Genesis 26:4, 5. And I will cause thy seed to be multiplied as the stars of the heavens, and I will give unto thy seed all these lands; and in thy seed shall all the nations of the earth be blessed; because that Abraham hearkened to My voice, and kept My charge, My commandments, My statutes, and My laws.
And kept My charge, My commandments, My statutes, and My laws. That this signifies by means of continuous revelations from Himself – that is to say, as by means of temptations, so also by means of these revelations the Lord united the Divine Essence to the Human – is evident from the fact that these words, “keeping His charge, commandments, statutes, and laws,” involve all things of the Word, namely, “charge,” all things of the Word in general; “commandments,” the internal things; “statutes,” the external things; and “laws,” all things specifically. Inasmuch as this is predicated of the Lord, who from eternity was the Word, and from whom all these things are, in the internal sense it cannot be signified that He observed these things, but that He revealed them to Himself when He was in a state of unition of the Human with the Divine.
These things do indeed appear at first view rather remote from the sense of the letter, and even from the proximate internal sense; but still when the words are read by man, this is their sense in heaven; … in its ascent toward heaven the sense of the letter is put off; and instead of it another heavenly sense comes into view, so different that it cannot be known to be from the same source. For they who are in heaven are in the idea that in the internal sense all things of the Word treat of the Lord; and also that all things of the Word are from the Lord; likewise that when He was in the world the Lord thought from the Divine and thus from Himself, and acquired for Himself all intelligence and wisdom through continuous revelations from the Divine; and therefore from the above words they perceive nothing else.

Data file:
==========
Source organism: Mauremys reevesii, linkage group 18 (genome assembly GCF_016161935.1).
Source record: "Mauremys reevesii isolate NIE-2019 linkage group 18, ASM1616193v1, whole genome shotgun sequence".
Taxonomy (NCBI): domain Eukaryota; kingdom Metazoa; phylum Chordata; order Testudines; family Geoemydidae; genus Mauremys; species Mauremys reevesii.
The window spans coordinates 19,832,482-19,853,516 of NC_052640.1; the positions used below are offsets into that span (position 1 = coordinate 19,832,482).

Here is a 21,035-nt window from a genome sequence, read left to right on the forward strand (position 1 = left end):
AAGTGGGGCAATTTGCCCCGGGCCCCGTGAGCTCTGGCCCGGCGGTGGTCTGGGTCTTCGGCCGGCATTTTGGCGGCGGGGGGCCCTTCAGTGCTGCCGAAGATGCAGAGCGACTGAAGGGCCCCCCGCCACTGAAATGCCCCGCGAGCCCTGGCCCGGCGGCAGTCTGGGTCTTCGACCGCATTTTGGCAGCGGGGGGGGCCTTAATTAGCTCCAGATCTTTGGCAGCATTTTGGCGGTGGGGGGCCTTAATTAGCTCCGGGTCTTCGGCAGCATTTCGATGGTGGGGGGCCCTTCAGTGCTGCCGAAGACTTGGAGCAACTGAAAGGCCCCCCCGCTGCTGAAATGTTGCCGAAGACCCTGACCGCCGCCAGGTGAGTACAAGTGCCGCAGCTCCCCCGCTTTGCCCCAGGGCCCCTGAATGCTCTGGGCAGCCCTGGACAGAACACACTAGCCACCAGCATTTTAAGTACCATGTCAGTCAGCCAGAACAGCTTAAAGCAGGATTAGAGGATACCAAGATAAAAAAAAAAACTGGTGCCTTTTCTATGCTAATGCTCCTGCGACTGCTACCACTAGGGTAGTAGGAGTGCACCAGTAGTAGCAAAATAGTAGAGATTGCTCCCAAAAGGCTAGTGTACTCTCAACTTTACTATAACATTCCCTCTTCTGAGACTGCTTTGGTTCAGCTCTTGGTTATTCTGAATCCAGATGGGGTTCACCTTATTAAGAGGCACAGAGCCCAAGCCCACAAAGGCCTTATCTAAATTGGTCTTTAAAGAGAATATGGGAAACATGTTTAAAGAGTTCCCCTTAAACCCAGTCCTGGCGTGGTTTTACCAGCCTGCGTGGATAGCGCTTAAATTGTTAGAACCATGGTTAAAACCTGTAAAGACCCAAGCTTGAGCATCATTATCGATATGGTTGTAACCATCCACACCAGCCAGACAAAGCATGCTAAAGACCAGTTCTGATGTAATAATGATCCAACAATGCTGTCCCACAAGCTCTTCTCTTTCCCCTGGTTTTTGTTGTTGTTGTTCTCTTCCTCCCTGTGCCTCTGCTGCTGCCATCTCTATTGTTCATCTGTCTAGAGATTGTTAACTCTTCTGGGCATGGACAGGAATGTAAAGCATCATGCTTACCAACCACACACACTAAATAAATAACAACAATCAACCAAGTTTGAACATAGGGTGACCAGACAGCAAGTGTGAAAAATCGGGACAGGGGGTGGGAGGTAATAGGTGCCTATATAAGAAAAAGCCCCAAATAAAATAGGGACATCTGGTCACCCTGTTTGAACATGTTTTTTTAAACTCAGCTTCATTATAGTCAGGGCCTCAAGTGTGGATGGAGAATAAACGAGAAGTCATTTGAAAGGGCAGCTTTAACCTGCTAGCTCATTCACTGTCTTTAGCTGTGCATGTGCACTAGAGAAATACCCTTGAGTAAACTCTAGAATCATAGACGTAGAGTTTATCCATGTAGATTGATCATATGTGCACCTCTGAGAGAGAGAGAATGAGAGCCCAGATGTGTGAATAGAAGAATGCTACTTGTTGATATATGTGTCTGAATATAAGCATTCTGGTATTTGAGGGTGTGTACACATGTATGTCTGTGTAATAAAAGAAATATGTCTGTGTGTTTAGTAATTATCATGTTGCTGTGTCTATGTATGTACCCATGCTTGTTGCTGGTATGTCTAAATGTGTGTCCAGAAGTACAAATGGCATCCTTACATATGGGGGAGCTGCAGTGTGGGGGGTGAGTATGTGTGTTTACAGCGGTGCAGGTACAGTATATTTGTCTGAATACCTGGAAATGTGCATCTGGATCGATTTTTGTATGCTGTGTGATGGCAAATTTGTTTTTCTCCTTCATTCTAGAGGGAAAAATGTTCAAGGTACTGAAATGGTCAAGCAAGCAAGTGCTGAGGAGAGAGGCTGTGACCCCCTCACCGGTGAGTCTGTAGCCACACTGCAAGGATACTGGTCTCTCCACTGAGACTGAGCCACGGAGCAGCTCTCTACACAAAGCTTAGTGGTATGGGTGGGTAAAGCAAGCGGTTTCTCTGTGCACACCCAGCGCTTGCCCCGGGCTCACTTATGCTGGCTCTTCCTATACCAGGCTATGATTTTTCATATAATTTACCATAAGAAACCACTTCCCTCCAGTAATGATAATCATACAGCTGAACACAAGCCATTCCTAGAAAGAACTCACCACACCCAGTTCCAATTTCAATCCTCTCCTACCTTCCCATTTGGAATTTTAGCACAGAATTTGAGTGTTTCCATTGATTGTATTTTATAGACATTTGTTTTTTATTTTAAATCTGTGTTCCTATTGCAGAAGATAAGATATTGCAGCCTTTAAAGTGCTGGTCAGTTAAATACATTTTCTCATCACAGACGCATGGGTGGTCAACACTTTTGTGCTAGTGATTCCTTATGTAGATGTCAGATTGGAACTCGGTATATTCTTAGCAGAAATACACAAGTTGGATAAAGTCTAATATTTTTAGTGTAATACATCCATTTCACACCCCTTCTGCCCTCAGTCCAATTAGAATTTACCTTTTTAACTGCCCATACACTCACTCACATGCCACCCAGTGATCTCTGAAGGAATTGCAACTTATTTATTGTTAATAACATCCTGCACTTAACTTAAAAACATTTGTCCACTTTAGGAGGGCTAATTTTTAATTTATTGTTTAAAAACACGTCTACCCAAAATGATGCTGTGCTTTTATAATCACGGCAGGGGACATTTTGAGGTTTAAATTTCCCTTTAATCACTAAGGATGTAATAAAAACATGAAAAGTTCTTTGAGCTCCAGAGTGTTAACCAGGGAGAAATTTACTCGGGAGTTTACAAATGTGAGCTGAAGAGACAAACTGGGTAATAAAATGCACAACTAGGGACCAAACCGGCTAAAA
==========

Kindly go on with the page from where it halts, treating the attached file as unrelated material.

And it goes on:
For “keeping the charge, commandments, statutes, and laws” is not predicable of the Lord, because He Himself was the Word, consequently He Himself was the charge, He Himself was the commandment, He Himself the statute, and He Himself the law; for all these things have respect to Him as the First from whom they are derived, and as the Last to whom they tend.
Therefore in the supreme sense by the above words nothing else can be signified than the unition of the Lord’s Divine with the Human, through continuous revelations from Himself. (That differently from other men the Lord thought from the Divine, thus from Himself, and that He acquired for Himself intelligence and wisdom by means of continuous revelations from the Divine.
That in the genuine sense “keeping the charge” signifies all things of the Word in general; and that “commandments” signify the internal things of the Word; “statutes,” the external things; and “laws,” all things of the Word specifically, may be seen from many passages as viewed in the internal sense; some of which may be adduced. Thus in David: